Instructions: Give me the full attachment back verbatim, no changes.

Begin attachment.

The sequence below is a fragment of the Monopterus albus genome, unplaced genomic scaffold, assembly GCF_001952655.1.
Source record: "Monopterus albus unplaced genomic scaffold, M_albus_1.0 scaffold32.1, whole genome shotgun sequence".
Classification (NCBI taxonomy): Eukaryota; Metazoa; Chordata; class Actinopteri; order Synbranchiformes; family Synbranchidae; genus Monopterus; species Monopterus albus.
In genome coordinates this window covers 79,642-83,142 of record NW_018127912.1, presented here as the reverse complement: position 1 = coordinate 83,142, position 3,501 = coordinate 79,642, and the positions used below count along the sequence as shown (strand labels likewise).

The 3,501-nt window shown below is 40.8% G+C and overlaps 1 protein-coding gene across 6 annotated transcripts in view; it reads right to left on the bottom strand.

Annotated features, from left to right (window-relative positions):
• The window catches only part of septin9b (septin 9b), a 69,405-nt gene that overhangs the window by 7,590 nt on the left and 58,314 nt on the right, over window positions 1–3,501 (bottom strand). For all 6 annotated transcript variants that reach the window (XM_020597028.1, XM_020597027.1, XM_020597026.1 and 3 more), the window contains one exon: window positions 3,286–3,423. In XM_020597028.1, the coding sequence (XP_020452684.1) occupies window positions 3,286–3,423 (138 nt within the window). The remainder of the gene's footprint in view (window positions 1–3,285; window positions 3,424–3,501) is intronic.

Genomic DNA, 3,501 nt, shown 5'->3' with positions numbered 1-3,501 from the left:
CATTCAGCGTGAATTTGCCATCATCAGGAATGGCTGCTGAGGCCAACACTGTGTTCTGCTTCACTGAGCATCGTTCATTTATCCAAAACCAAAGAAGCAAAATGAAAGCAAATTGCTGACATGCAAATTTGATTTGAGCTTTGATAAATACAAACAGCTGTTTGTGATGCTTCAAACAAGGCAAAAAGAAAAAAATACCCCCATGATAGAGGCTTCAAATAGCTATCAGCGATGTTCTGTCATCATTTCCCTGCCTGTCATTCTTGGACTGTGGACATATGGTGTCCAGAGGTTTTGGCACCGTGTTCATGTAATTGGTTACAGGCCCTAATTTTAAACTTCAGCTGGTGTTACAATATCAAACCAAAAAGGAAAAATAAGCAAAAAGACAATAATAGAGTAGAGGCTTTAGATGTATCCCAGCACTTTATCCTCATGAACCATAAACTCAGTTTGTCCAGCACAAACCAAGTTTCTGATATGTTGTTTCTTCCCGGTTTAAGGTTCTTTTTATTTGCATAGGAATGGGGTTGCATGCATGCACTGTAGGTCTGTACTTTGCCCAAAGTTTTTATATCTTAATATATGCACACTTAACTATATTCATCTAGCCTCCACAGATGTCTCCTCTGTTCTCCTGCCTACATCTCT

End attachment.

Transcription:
The sequence below is a fragment of the Monopterus albus genome, unplaced genomic scaffold, assembly GCF_001952655.1.
Source record: "Monopterus albus unplaced genomic scaffold, M_albus_1.0 scaffold32.1, whole genome shotgun sequence".
Classification (NCBI taxonomy): Eukaryota; Metazoa; Chordata; class Actinopteri; order Synbranchiformes; family Synbranchidae; genus Monopterus; species Monopterus albus.
In genome coordinates this window covers 79,642-83,142 of record NW_018127912.1, presented here as the reverse complement: position 1 = coordinate 83,142, position 3,501 = coordinate 79,642, and the positions used below count along the sequence as shown (strand labels likewise).

The 3,501-nt window shown below is 40.8% G+C and overlaps 1 protein-coding gene across 6 annotated transcripts in view; it reads right to left on the bottom strand.

Annotated features, from left to right (window-relative positions):
• The window catches only part of septin9b (septin 9b), a 69,405-nt gene that overhangs the window by 7,590 nt on the left and 58,314 nt on the right, over window positions 1–3,501 (bottom strand). For all 6 annotated transcript variants that reach the window (XM_020597028.1, XM_020597027.1, XM_020597026.1 and 3 more), the window contains one exon: window positions 3,286–3,423. In XM_020597028.1, the coding sequence (XP_020452684.1) occupies window positions 3,286–3,423 (138 nt within the window). The remainder of the gene's footprint in view (window positions 1–3,285; window positions 3,424–3,501) is intronic.

Genomic DNA, 3,501 nt, shown 5'->3' with positions numbered 1-3,501 from the left:
CATTCAGCGTGAATTTGCCATCATCAGGAATGGCTGCTGAGGCCAACACTGTGTTCTGCTTCACTGAGCATCGTTCATTTATCCAAAACCAAAGAAGCAAAATGAAAGCAAATTGCTGACATGCAAATTTGATTTGAGCTTTGATAAATACAAACAGCTGTTTGTGATGCTTCAAACAAGGCAAAAAGAAAAAAATACCCCCATGATAGAGGCTTCAAATAGCTATCAGCGATGTTCTGTCATCATTTCCCTGCCTGTCATTCTTGGACTGTGGACATATGGTGTCCAGAGGTTTTGGCACCGTGTTCATGTAATTGGTTACAGGCCCTAATTTTAAACTTCAGCTGGTGTTACAATATCAAACCAAAAAGGAAAAATAAGCAAAAAGACAATAATAGAGTAGAGGCTTTAGATGTATCCCAGCACTTTATCCTCATGAACCATAAACTCAGTTTGTCCAGCACAAACCAAGTTTCTGATATGTTGTTTCTTCCCGGTTTAAGGTTCTTTTTATTTGCATAGGAATGGGGTTGCATGCATGCACTGTAGGTCTGTACTTTGCCCAAAGTTTTTATATCTTAATATATGCACACTTAACTATATTCATCTAGCCTCCACAGATGTCTCCTCTGTTCTCCTGCCTACATCTCT